Mounting challenges from man-made environmental change means measuring and tracking changes in biodiversity—the total living
natural assets on earth—is becoming increasingly more important. Scientists have for decades debated how best to measure biodiversity
and to track changes in its properties.
Zeta diversity, presented in this paper by Hui and McGeoch, is the average number of species shared by any number of sites or habitats.
It can be used to calculate a broad range of existing diversity metrics, and to quantify continuous change in biodiversity over landscapes.
It can also be used for examining if environmental change affects rare and common species differently, and to test hypotheses about the
relative importance of deterministic (niche-based) versus stochastic (neutral) processes in generating patterns in biodiversity.
In the past, changes in the presence or absence of species in a community between sites – or over time – was calculated by
working out which species any and all pairs of sites have in common. This is called diversity turnover, or beta diversity. Estimating
changes in biodiversity by comparing two sites at a time in this way has become the norm. However, as soon as three or more sites are
involved beta diversity can’t partition the total community into components uniquely shared by each pair of sites or shared by all sites.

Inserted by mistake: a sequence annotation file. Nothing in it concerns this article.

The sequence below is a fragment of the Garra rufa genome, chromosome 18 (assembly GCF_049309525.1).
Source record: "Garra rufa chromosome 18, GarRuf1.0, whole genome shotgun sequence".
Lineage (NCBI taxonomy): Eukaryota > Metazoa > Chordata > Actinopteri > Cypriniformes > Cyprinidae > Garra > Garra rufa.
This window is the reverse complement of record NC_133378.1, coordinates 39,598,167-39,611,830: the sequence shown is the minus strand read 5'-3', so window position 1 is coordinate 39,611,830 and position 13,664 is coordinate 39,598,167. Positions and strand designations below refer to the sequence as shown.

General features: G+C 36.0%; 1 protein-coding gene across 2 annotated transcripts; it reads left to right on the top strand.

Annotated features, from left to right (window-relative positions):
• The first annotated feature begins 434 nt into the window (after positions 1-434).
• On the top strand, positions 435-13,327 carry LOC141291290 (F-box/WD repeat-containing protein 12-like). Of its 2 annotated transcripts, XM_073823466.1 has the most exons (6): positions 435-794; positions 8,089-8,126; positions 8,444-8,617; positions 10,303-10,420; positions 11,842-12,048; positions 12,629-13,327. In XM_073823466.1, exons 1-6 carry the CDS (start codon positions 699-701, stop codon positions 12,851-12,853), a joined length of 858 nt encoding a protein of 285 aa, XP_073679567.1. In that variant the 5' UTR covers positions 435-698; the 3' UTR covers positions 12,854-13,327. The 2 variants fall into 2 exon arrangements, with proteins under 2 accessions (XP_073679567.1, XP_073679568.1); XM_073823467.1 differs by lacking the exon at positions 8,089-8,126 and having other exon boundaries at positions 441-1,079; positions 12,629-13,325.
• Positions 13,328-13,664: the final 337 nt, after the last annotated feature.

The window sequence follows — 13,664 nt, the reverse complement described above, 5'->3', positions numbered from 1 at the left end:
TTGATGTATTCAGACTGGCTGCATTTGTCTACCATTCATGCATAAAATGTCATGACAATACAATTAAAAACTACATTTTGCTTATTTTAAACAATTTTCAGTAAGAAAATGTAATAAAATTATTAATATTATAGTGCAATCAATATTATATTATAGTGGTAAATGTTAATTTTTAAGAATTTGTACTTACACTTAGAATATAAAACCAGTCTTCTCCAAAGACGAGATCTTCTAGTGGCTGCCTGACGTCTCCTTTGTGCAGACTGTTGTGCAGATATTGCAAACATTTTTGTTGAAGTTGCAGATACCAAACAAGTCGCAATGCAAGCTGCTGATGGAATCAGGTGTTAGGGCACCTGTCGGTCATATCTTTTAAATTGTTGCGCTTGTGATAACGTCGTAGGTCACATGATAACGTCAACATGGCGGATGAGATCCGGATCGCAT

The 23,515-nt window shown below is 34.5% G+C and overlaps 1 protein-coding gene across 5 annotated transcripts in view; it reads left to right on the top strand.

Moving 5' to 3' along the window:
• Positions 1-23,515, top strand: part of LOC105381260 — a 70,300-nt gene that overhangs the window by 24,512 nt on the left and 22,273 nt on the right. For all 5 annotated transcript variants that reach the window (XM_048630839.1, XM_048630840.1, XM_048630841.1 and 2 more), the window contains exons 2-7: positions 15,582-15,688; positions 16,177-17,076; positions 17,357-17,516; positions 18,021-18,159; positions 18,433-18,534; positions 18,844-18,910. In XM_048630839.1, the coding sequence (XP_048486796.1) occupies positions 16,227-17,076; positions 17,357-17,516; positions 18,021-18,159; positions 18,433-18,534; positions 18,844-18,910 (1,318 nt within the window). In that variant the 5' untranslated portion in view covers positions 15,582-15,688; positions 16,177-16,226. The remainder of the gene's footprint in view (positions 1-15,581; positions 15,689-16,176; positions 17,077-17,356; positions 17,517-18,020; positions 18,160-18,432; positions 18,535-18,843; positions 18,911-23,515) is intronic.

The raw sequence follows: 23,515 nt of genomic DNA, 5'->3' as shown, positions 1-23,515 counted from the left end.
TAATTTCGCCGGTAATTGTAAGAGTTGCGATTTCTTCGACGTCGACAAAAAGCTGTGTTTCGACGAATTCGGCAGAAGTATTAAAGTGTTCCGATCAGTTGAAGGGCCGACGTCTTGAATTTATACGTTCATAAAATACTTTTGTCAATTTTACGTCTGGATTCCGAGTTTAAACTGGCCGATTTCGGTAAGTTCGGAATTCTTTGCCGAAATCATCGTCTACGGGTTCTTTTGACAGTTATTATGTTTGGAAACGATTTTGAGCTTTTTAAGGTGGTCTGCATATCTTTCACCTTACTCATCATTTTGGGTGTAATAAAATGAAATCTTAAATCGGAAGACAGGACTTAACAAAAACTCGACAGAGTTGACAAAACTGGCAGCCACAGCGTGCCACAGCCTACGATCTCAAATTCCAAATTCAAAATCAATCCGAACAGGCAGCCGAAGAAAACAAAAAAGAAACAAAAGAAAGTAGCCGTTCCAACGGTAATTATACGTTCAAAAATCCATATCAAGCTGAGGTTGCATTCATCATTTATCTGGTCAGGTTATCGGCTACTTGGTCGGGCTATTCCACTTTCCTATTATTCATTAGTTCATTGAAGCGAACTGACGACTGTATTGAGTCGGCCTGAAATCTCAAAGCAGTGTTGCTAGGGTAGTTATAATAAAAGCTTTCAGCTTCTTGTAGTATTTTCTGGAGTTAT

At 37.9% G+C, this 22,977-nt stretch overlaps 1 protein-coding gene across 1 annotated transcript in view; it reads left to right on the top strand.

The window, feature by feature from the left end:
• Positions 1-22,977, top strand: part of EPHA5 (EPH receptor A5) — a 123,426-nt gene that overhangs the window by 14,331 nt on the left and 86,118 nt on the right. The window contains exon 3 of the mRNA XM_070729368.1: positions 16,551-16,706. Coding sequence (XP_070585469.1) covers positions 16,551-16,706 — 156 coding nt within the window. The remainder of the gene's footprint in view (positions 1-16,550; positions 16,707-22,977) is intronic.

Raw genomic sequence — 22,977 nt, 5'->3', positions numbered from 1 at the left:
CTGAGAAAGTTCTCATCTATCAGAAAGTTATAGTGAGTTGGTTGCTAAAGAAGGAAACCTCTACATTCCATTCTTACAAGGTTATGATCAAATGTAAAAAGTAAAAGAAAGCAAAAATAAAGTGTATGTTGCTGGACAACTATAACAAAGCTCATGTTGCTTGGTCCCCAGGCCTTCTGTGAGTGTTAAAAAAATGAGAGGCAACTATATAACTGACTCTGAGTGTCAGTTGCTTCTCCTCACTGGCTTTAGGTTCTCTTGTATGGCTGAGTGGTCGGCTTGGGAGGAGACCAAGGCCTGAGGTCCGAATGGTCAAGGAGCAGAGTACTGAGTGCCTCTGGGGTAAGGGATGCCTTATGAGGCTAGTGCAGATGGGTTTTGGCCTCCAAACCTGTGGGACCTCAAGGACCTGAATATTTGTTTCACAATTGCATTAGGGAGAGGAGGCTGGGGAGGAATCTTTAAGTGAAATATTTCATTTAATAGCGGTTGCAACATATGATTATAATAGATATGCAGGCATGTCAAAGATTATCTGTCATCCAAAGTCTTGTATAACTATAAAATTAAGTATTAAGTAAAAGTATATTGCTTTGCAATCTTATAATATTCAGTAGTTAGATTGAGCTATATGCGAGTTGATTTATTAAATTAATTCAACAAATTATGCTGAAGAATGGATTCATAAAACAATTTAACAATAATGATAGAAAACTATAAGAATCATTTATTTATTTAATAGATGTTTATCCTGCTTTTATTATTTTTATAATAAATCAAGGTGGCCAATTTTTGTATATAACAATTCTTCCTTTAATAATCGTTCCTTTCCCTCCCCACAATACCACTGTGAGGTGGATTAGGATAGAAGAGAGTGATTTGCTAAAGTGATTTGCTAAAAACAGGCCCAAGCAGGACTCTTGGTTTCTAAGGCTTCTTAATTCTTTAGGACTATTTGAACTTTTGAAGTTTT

We are missing important information on the nature and condition of biodiversity with these pairwise beta diversity and individual site
There is a second important challenge in the study and description of biodiversity. This is the fact that different mathematical
languages are used to calculate and depict various diversity patterns and relationships. As a result it has not been possible to integrate
various models of biodiversity. Doing so is one of ecology’s main goals. Zeta diversity provides a mathematical link between the patterns
that we see, for example, in species richness, species endemism and relative range sizes.
Zeta diversity provides a common currency for application across a broad range of problems in ecology and conservation planning, for
understanding the processes that drive patterns in biodiversity and the impacts of global change.
By providing a continuous biodiversity turnover metric, zeta diversity is particularly useful for assessing
the conservation status of protected areas not only based on endangered species but also common ones, such as the Lilac-breasted
roller (Coracias caudata) in Kruger National Park (South Africa). Photo credit: C. Hui.
Read the paper:
Hui, C. & McGeoch, M.A. (2014) Zeta diversity as a concept and metric that unifies incidence-based biodiversity patterns. American Naturalist, in press.
For more information, contact Cang Hui at firstname.lastname@example.org or visit http://math.sun.ac.za/hui